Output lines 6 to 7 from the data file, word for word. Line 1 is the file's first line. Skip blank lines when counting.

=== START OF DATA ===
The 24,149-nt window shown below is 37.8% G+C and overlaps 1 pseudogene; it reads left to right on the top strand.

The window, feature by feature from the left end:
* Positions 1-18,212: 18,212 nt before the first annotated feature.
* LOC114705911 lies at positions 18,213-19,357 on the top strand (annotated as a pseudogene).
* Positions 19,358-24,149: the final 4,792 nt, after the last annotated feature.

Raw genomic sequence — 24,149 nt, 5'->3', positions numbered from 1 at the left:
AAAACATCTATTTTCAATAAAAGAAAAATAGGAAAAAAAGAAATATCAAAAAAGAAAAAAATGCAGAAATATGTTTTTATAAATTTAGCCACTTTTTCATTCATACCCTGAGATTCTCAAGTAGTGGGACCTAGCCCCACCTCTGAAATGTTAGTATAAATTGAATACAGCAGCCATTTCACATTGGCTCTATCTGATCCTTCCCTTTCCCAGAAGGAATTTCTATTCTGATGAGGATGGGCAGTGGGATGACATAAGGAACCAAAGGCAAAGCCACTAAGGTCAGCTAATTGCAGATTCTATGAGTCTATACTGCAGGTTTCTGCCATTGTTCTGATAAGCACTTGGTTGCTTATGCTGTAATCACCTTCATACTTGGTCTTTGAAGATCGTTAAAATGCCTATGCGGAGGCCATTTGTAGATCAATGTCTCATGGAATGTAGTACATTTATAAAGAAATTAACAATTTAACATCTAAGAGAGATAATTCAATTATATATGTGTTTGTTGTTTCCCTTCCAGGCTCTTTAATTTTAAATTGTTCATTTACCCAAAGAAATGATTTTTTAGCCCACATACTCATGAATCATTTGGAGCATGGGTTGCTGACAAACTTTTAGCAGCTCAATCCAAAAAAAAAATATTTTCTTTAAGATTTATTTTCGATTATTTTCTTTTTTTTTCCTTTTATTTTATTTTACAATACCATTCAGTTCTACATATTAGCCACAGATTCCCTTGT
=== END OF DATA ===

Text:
Raw genomic sequence — 24,149 nt, 5'->3', positions numbered from 1 at the left:
AAAACATCTATTTTCAATAAAAGAAAAATAGGAAAAAAAGAAATATCAAAAAAGAAAAAAATGCAGAAATATGTTTTTATAAATTTAGCCACTTTTTCATTCATACCCTGAGATTCTCAAGTAGTGGGACCTAGCCCCACCTCTGAAATGTTAGTATAAATTGAATACAGCAGCCATTTCACATTGGCTCTATCTGATCCTTCCCTTTCCCAGAAGGAATTTCTATTCTGATGAGGATGGGCAGTGGGATGACATAAGGAACCAAAGGCAAAGCCACTAAGGTCAGCTAATTGCAGATTCTATGAGTCTATACTGCAGGTTTCTGCCATTGTTCTGATAAGCACTTGGTTGCTTATGCTGTAATCACCTTCATACTTGGTCTTTGAAGATCGTTAAAATGCCTATGCGGAGGCCATTTGTAGATCAATGTCTCATGGAATGTAGTACATTTATAAAGAAATTAACAATTTAACATCTAAGAGAGATAATTCAATTATATATGTGTTTGTTGTTTCCCTTCCAGGCTCTTTAATTTTAAATTGTTCATTTACCCAAAGAAATGATTTTTTAGCCCACATACTCATGAATCATTTGGAGCATGGGTTGCTGACAAACTTTTAGCAGCTCAATCCAAAAAAAAAATATTTTCTTTAAGATTTATTTTCGATTATTTTCTTTTTTTTTCCTTTTATTTTATTTTACAATACCATTCAGTTCTACATATTAGCCACAGATTCCCTTGT